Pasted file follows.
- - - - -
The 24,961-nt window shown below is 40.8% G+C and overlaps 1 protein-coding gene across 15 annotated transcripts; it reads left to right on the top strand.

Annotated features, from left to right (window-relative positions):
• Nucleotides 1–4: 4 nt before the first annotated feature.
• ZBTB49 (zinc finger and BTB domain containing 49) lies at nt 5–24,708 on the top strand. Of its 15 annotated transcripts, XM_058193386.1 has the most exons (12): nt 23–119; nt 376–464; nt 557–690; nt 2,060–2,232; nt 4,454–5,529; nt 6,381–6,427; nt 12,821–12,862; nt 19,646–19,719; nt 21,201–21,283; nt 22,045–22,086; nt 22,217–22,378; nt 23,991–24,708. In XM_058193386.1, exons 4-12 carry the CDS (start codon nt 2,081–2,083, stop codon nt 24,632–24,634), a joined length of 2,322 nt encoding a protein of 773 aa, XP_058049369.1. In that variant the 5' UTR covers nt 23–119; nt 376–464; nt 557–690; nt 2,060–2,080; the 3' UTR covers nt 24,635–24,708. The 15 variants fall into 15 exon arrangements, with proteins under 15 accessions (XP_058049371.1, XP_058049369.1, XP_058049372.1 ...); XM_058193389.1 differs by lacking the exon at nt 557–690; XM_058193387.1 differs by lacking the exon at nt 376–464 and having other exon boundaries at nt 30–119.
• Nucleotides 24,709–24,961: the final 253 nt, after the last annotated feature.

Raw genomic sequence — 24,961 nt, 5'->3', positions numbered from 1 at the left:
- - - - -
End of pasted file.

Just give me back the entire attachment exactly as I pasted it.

The 24,961-nt window shown below is 40.8% G+C and overlaps 1 protein-coding gene across 15 annotated transcripts; it reads left to right on the top strand.

Annotated features, from left to right (window-relative positions):
• Nucleotides 1–4: 4 nt before the first annotated feature.
• ZBTB49 (zinc finger and BTB domain containing 49) lies at nt 5–24,708 on the top strand. Of its 15 annotated transcripts, XM_058193386.1 has the most exons (12): nt 23–119; nt 376–464; nt 557–690; nt 2,060–2,232; nt 4,454–5,529; nt 6,381–6,427; nt 12,821–12,862; nt 19,646–19,719; nt 21,201–21,283; nt 22,045–22,086; nt 22,217–22,378; nt 23,991–24,708. In XM_058193386.1, exons 4-12 carry the CDS (start codon nt 2,081–2,083, stop codon nt 24,632–24,634), a joined length of 2,322 nt encoding a protein of 773 aa, XP_058049369.1. In that variant the 5' UTR covers nt 23–119; nt 376–464; nt 557–690; nt 2,060–2,080; the 3' UTR covers nt 24,635–24,708. The 15 variants fall into 15 exon arrangements, with proteins under 15 accessions (XP_058049371.1, XP_058049369.1, XP_058049372.1 ...); XM_058193389.1 differs by lacking the exon at nt 557–690; XM_058193387.1 differs by lacking the exon at nt 376–464 and having other exon boundaries at nt 30–119.
• Nucleotides 24,709–24,961: the final 253 nt, after the last annotated feature.

Raw genomic sequence — 24,961 nt, 5'->3', positions numbered from 1 at the left: